Figures released by the Cabinet Office on Monday revealed that the Japanese economy shrank at its fastest rate in history between April and June, owing to the impact of the COVID-19 pandemic.
Japan’s GDP fell by 7.8%, or 27.8% on an annualised basis. This marks Japan’s third successive quarter of economic contraction – its worst performance since 1955 – having slipped into recession earlier this year. The fall also wiped out the gains brought by Prime Minister Shinzo Abe’s “Abenomics” stimulus policies, which were rolled out in 2012.
The previous worst contraction in Japanese history was an annualised 17.8% drop in the first quarter of 2009 as the global financial crisis took hold.
Takeshi Minami, chief economist at Norinchukin Research Institute, noted the COVID-19 pandemic and resultant lockdown measures’ impact on sales as the prime cause for the contraction. “The big decline can be explained by the decrease in consumption and exports,” he said.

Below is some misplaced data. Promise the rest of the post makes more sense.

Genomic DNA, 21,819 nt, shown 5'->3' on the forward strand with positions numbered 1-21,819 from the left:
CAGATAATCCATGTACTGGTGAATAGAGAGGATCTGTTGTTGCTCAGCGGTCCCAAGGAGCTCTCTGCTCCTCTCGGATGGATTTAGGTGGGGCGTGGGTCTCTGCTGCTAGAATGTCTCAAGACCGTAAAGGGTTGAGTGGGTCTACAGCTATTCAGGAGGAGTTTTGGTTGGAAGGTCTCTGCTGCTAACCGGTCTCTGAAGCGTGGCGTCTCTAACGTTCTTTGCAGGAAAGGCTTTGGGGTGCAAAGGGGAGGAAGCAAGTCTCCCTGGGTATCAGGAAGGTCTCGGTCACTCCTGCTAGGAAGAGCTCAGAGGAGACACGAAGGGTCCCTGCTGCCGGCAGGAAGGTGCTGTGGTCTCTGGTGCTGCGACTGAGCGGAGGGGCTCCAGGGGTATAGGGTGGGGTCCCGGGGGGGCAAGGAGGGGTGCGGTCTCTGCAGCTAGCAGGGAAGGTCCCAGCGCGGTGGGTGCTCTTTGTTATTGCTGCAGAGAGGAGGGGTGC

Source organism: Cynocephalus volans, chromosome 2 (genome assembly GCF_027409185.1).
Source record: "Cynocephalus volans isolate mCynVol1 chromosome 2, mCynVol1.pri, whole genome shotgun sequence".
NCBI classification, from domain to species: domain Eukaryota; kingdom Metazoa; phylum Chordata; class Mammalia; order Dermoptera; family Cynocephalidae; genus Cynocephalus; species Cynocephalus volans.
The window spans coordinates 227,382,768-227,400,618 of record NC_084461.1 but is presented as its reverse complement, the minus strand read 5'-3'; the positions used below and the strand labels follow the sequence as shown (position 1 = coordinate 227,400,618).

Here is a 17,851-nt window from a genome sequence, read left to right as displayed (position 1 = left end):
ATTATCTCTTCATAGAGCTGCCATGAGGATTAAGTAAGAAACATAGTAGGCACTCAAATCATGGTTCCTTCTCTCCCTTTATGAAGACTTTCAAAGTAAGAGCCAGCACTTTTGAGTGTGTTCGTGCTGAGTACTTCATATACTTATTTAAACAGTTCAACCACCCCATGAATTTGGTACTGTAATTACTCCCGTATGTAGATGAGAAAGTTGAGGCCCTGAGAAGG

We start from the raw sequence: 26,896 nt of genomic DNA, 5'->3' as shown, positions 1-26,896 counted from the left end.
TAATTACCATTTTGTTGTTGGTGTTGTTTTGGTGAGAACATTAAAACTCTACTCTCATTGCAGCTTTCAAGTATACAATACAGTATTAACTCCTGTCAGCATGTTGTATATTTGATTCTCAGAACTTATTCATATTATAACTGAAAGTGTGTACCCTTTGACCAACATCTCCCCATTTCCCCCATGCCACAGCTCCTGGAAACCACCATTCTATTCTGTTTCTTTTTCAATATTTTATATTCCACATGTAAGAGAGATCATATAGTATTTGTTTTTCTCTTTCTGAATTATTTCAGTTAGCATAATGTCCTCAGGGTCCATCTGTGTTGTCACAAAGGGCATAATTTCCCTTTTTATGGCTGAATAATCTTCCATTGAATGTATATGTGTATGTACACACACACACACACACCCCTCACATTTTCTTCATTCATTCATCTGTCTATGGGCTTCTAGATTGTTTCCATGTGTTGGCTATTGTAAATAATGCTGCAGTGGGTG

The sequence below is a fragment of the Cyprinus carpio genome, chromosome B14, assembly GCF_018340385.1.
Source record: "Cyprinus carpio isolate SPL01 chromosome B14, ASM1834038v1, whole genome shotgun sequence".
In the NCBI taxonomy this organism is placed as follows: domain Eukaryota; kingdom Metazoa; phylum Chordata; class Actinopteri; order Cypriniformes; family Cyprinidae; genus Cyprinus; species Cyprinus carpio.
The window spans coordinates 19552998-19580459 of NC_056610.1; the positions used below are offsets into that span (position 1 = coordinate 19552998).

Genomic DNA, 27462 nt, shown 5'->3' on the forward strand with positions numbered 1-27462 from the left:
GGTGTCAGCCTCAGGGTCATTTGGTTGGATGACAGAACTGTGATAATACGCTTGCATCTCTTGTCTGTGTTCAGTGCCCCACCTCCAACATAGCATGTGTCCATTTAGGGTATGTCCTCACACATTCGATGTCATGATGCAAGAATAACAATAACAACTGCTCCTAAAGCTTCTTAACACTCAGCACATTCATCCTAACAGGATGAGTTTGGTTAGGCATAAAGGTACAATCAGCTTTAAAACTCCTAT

“I expect growth to turn positive in the July-September quarter. But globally, the rebound is sluggish everywhere except for China,” he added.
The struggle to weather the impact of COVID-19 has compounded Japan’s economic worries, with 2019 seeing sales tax rise to 10% as well as widespread damage caused by Typhoon Hagibis in October.
Japan’s severe economic downturn mirrors that of other nations. US GDP declined at a rate of 32.1% in the last quarter, while the UK fell by 20.1%.
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